So then, brethren, stand firm and hold to the traditions which you were taught by us, either by word of mouth or by letter (2 Thess. 2:15). Guard what has been entrusted to you. Avoid the godless chatter and contradictions of what is falsely called knowledge, for by professing it some have missed the mark as regards faith (1 Tim. 6:21-22).

Tuesday, August 4, 2015

Pope Francis meets altar servers. Missed opportunity?

Pope Francis | altar servers | AP, Vatican Radio

Vatican Radio has a report. Read the transcript (click) HERE.
Dear altar boys and altar girls, the closer you are to the altar, the more you will remember to speak with Jesus in daily prayer; the more you will be nourished by the Word and the Body of the Lord, the better able you will be to go out to others, bringing them the gift that you have received, giving in turn with enthusiasm the joy you have received.
Thank you for serving at the Lord’s altar and for making of this service a real school of learning the faith, and charity toward your neighbour. Thank you also for having begun to respond to the Lord, like the prophet Isaiah, “Here I am. Send me” (Is 6:8).
Nowhere in his remarks does the Holy Father make reference to the connection between serving at the altar and the vocation to the priesthood. Perhaps in this instant he is tilling the ground in preparation for additional catechesis. A good gardener knows he must prepare the soil by first removing the weeds. A good gardener knows he must be vigilant, for weeds have a tendency of making repeat appearances. Weeds steal nutrients and water from the good seeds, the good plants.

The seed of vocations.

The use of the term 'altar server' tends to hamstring the formation of boys and young men. It is a neutral term often used deliberately to avoid suggesting that altar service might be restricted to males. If one focusses on altar boys to an apparent exclusion of altar girls, then one is accused of marginalizing females. In reality, when gender politics enters the sanctuary, males tend to be marginalized and the continuity between the role of male altar server and the male priesthood is lost. A specific or distinct rapport with (Christ in) the Liturgy is lost.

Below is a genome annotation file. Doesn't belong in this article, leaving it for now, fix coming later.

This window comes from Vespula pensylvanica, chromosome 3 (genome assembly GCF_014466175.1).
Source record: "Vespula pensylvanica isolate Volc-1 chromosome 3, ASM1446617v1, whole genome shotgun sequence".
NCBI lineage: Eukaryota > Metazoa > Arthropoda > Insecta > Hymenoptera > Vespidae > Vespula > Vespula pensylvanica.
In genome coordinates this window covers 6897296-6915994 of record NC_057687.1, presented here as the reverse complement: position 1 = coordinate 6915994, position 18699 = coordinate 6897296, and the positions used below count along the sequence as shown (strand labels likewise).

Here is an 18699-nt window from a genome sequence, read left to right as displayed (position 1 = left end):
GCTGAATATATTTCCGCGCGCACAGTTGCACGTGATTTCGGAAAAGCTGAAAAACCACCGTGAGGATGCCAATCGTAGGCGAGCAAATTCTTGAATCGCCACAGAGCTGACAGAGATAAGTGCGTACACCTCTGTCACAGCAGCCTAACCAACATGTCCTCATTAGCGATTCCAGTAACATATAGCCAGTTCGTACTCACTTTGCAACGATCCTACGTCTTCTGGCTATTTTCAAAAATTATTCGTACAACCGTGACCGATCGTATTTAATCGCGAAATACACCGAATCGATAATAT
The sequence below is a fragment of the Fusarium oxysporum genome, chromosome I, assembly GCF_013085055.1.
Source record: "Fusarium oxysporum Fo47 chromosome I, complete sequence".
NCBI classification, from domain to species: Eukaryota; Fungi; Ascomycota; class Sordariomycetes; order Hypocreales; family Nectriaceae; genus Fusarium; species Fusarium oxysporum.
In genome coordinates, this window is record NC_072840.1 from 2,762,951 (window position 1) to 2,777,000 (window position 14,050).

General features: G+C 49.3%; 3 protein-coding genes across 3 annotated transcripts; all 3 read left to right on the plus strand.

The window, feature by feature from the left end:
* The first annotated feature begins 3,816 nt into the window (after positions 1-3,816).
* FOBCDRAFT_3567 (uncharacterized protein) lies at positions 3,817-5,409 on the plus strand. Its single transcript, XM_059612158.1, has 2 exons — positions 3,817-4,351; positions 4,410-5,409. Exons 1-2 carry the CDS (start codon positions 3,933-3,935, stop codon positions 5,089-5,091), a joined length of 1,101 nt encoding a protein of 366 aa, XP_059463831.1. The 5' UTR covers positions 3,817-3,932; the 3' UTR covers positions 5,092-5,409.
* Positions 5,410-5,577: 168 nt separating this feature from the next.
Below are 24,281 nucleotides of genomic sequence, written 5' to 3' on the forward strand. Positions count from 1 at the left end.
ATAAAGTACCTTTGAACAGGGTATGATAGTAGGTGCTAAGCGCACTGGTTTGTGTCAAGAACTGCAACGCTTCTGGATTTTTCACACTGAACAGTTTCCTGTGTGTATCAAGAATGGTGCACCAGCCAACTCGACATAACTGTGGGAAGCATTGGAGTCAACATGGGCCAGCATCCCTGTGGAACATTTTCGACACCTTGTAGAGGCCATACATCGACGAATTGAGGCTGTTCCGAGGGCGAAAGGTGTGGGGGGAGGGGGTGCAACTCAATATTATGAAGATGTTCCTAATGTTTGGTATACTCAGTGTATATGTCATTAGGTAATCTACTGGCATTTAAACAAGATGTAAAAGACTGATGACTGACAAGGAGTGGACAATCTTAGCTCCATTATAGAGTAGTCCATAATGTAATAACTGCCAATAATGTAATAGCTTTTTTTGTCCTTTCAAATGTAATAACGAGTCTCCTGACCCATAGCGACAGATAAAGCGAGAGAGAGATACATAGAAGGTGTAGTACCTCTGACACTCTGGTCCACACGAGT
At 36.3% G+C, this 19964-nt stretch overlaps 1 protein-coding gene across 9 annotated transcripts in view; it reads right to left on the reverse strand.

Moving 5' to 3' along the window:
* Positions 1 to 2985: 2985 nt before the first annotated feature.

Nature vs nurture.

This past Sunday, a cadre of two female and three male altar servers served in the Mass at a local parish. The dynamic between the males and the females was rather awkward and service inefficient at times. The girls giggled and preened themselves; the boys, who were only a tad more sober, fidgeted as boys do.

Ten-hut!

The postures of the servers indicated they had been taught to observe a certain degree of decorum. Well done on the part of their trainer! An attempt to enhance that decorum was achieved to a minor degree by placing the females on the opposite side of the sanctuary from the boys. However, that decorum was broken every time the boys came into proximity with the girls. Joking around ensued and the servers lost focus. There is still work to be done to encourage these young people in the art of decreasing so that Christ might increase, of drawing attention to Christ (not themselves) in the Mass.

Priests must be models of selfless service and exemplars at drawing attention to Christ in the Liturgy.

Esprit de corps

The Mass is, among many sublime reasons, a training ground for vocations to the priesthood. Parishes should focus on boys-only server guilds. If pastoral sensitivity requires a slow transition to that model, then separate cadres of boys-only and girls-only teams might be a way to provide a measure of peace for those harbouring a politicized sense of liturgical service.

If we hope to nurture vocations to the male priesthood, the obvious connection must be reinforced, practiced, honoured and celebrated. There are ways other than serving at the altar in which females may serve in and/or around the Liturgy: reader, cantor, sacristan, parish council member, catechist, etc.